The Committee calls on the Department for Transport to consider delegating the letting and management of rail franchises to an arms-length body with more commercial expertise than the Department has at its own disposal. It also suggests that franchises should be designed to deliver wider policy objectives such as the promotion of sustainable end-to-end journeys, the quality of the passenger experience, or economic development.

Speaking about future franchising,  Louise Ellman said, “Confidence in the DfT has been badly shaken by the collapse of the West Coast Main Line franchise.  We are not convinced that the DfT as currently structured is best placed both to set rail policy and deliver the detailed work required to run each franchise competition. A new arms-length franchising body could employ staff with the appropriate specialist and commercial skills required to let and manage effective franchise contracts. However, ministers must remain fully accountable to Parliament for the railway.”  

Committee's vision

The Transport Committee has set out its own vision for the railway, including:

  • Clarity about the purpose and effectiveness of rail subsidies.
  • A clear link between policy on rail and other aspects of transport policy, for example a focus on sustainable end-to-end journeys
  • A strategic approach to policy-making which does not sacrifice democratic accountability, takes passenger interests more clearly into account, upholds safety standards and develops a strategy for improving the security of the rail network.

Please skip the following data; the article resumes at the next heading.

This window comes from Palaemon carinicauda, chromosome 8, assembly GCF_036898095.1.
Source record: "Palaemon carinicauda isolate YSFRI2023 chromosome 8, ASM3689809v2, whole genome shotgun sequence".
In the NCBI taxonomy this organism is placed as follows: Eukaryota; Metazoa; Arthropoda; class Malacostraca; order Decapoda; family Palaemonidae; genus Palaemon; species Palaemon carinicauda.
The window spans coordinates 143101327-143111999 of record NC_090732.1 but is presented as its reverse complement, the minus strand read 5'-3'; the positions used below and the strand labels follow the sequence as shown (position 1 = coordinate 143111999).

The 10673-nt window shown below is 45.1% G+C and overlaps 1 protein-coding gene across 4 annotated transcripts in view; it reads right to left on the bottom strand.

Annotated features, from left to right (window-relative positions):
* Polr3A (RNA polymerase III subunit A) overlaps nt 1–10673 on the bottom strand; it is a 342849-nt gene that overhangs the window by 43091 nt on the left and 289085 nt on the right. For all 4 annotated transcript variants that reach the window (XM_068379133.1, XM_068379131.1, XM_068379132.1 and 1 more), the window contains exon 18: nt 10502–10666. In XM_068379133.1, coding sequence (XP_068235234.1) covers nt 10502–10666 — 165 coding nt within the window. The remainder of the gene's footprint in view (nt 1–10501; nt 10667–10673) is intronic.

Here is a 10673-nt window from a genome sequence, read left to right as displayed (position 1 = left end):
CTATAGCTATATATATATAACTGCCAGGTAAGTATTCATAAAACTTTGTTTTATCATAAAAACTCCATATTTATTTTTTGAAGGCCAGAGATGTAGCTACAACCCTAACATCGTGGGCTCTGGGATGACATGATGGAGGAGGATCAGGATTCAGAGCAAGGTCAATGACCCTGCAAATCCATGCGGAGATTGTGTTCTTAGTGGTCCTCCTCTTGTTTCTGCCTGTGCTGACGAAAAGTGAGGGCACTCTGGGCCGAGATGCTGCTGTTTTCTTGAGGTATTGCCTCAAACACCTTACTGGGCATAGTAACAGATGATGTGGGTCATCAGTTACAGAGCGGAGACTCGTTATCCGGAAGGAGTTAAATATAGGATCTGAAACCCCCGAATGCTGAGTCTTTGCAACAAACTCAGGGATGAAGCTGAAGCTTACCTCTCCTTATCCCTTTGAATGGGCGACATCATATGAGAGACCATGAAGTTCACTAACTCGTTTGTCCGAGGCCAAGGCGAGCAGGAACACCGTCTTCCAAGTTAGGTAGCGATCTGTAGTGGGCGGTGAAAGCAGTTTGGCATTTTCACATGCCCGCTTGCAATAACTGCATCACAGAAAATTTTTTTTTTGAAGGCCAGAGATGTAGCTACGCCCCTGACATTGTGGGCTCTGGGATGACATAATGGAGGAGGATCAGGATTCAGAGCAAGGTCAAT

• Greater transparency about the costs of rail (and the assumptions underpinning the Department for Transport's analysis of the ratio of taxpayer to farepayer funding on different types of rail service), to ensure that new investment, operator alliances, profit or wastage levels and different forms of franchise can be better compared and evaluated.
  • More modern, flexible fares and ticketing options and a clear long-term policy on regulated fares that rules out even higher fares for commuters on peak time trains.
  • A strong single economic regulator for the rail industry with capacity and credibility to deliver savings across the board
  • Effective industry leadership via the Rail Delivery Group, scrutinised closely by the regulator to ensure that this strategic body acts in the best interests of the farepayer and taxpayer, rather than simply of established rail interests.
  • Devolution for some rail franchises, such as the Northern franchise,  to local or regional bodies.
    The Committee recommends that the Rail Delivery Group, made up of senior industry leaders, should spearhead the swift implementation of innovative ticketing technology and work with Passenger Focus to develop a clear strategy for improving retail facilities on stations and trains.
    MPs also warn the rail regulator it must ensure that alliances between Network Rail and train operators don’t disadvantage rail freight. Likewise  the regulator must take a cautious approach to approving the sale or redevelopment of former railway land in case such resources may be required for rail in future.

    * the committee plans to issue a further report in due course examining franchising including lessons from the west coast mainline franchises debacle.